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The New Great Game: Blood and Oil in Central Asia Hardcover – September, 2003


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Editorial Reviews

From Publishers Weekly

Conventional thinking on a possible confrontation between the U.S. and China assumes that the geography of conflict will be off of China's coast over the Taiwan issue or as competition for the Spratly Islands heats up. In his first book, veteran war correspondent Kleveman makes the intriguing argument that the challenge to U.S. primacy will in fact take place to the west of China's hinterland province Xingjiang over the resources of the energy-rich Caspian Sea and the surrounding Central Asian republics. The central thesis, that the U.S., China, Russia and Iran are now engaged in a New Great Game, a power struggle for control of the region's vast oil and gas reserves, is thinly woven through the narrative in what is largely a war zone travel diary. Kleveman, who readily admits his conviction that the recent war in Iraq was motivated by the interests of Houston oilmen, similarly treats the war on terrorism as little more than a pretext for the presence of U.S. troops in the region to secure oil interests and pipeline routes. Thus, the book gives the impression that Kleveman has selectively presented interviews with oil ministers and locals that lend his argument the most weight, while giving short shrift to those with opposing views. The work draws attention to a little understood and increasingly important part of the world where oil, Islam and terrorism converge to create havoc, but in the end, Kleveman fails to show that competition and not cooperation will mark the development of the region's resources.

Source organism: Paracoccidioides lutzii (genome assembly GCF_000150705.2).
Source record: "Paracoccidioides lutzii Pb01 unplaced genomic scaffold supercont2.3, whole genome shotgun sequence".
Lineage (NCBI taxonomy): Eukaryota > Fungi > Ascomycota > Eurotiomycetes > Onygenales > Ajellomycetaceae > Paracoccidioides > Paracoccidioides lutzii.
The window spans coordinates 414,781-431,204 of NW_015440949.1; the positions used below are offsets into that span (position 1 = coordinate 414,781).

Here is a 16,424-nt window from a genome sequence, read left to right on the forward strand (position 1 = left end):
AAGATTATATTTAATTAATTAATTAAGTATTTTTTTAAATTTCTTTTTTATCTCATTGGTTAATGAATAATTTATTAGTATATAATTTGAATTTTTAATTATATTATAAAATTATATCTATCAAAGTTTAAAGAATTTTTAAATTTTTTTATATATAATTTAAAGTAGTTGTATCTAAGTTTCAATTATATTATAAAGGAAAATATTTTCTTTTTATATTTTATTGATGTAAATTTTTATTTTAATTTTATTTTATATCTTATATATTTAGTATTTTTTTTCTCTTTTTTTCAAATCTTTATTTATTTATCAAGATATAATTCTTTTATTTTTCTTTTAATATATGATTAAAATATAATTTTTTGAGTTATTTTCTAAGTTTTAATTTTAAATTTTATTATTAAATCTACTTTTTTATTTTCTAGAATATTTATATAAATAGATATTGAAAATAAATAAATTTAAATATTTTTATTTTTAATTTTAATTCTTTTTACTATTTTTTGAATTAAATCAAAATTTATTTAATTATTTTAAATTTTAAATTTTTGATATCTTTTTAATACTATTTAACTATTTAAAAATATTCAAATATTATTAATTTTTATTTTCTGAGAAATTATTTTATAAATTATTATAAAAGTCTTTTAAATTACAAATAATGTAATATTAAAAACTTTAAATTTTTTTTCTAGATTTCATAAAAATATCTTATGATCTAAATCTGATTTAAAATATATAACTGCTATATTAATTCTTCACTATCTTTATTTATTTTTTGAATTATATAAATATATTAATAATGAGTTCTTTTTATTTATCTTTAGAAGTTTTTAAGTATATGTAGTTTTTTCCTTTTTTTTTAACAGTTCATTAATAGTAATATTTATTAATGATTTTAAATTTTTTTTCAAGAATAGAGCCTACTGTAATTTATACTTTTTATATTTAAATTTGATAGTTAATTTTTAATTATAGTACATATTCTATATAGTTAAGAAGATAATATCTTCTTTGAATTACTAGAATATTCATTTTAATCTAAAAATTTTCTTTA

Copyright 2003 Reed Business Information, Inc.

Review

"A timely and daring book to remind us that the Great Game is alive and well in the 21st century." -- Jason Elliot, author of An Unexpected Light: Travels in Afghanistan